Marathon Petroleum – Environmental & Human Rights (2017)

Outcome: 35.24%

The construction and operation of energy infrastructure in North America requires respect for rigorous standards of environmental review and practice, and impacted Indigenous Peoples.
Environmental and human rights due diligence are essential to assessing the full risk of an asset acquisition. Where such risks are not adequately considered, decisions can be made that lead to reputational, regulatory and financial loss.
The UN Declaration on the Rights of Indigenous Peoples sets out international standards for Indigenous Peoples’ rights including the right to Free, Prior, and Informed Consent prior to the approval of any projects affecting their traditional territory. Human rights due diligence expectations are outlined in principles 17 to 21 of the UN Guiding Principles on Business and Human Rights.
Marathon Petroleum (Marathon) has invested $1 billion in the Bakken Pipeline Project consisting of the Dakota Access Pipeline (DAPL) and Energy Transfer Crude Oil Pipeline via a joint venture with a subsidiary of Enbridge, Inc.. that together own 36.75% of the Bakken Pipeline Project.
Marathon’s investment pales, however, in the face of potential environmental liability and loss of reputation from a catastrophic pipeline failure. The pipeline’s operator, Energy Transfer Partners (ETP), has a poor environmental record, with pending water contamination lawsuits in New Jersey, Vermont, Pennsylvania, Louisiana, and Puerto Rico.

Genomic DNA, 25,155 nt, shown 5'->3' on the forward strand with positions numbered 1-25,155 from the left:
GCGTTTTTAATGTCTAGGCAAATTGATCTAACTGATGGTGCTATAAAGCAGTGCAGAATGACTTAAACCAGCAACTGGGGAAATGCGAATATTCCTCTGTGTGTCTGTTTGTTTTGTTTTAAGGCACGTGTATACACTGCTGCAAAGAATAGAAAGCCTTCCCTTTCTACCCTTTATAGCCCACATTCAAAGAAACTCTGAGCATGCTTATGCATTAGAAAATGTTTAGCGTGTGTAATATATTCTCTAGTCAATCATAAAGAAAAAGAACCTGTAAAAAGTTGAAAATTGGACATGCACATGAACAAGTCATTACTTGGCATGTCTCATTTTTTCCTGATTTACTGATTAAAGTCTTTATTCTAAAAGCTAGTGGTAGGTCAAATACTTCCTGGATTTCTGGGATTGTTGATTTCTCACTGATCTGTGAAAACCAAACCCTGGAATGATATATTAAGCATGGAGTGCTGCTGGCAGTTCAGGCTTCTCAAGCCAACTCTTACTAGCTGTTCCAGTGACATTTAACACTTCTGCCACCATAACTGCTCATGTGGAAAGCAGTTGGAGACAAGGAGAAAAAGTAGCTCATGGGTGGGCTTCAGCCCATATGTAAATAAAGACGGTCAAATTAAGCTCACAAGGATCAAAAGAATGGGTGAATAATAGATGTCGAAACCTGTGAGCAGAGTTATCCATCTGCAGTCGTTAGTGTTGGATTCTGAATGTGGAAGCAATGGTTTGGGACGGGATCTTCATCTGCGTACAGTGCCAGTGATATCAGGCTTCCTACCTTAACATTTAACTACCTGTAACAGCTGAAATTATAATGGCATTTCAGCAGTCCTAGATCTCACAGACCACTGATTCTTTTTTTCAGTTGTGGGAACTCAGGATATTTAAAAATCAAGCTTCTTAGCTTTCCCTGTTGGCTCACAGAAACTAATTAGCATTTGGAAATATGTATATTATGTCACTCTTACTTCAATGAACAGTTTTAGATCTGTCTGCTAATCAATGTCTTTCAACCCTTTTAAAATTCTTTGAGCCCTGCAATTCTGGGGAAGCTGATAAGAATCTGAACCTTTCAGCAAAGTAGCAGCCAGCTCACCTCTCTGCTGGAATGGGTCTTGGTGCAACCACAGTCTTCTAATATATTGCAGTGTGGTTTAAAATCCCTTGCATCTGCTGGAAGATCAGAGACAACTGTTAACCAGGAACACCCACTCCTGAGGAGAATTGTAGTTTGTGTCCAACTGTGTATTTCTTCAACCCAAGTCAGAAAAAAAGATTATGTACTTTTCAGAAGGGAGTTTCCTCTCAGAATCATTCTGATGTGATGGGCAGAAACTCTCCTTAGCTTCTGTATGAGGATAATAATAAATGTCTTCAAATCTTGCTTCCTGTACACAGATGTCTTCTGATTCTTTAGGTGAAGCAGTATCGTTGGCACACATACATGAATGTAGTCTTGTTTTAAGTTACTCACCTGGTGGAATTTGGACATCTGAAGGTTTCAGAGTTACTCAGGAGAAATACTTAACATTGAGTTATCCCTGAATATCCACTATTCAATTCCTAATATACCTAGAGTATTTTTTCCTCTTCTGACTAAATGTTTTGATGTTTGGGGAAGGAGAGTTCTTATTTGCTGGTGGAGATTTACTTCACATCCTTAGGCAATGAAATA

The agreement to acquire its ownership in DAPL was reached on August 2, 2016, five days after the project was approved by the US Army Corps of Engineers and eight days before the Standing Rock Sioux Tribe (SRST) began its blockade to stop construction.
However, in the months preceding this agreement, the SRST, as well as three federal agencies, raised concerns about the lack of tribal consultation and the inadequacy of the environmental impact review. At the time of this agreement, proponents believe that Marathon and its shareholders should have been aware of the risks posed by these concerns.
Since August, the conflict has escalated as DAPL construction continued despite the Obama Administration’s request that ETP voluntarily pause construction within 20 miles of Lake Oahe. The alleged use of force towards peaceful protesters is generating negative media coverage while further jeopardizing DAPL’s social license to operate. ETP reports losses of $1.4 billion in a year if delays continue.
Marathon prepare a report to shareholders, at reasonable cost and omitting proprietary information, that describes the due diligence process used to identify and address environmental and social risks, including Indigenous rights risk, in reviewing potential acquisitions. Such a report should consider:
• Which committees, departments and/or managers are responsible for review, oversight and verification;
• How environmental and social risks are identified and assessed;
• Which international standards are used to define the company’s due diligence procedures;
• How this information informs and is weighted in acquisition decisions;
• If and how risks identified were disclosed to shareholders;
• Whether the company has an exit option in DAPL;
• Whether Marathon will adjust its policies and practices so as to not become entangled with such situations in the future.

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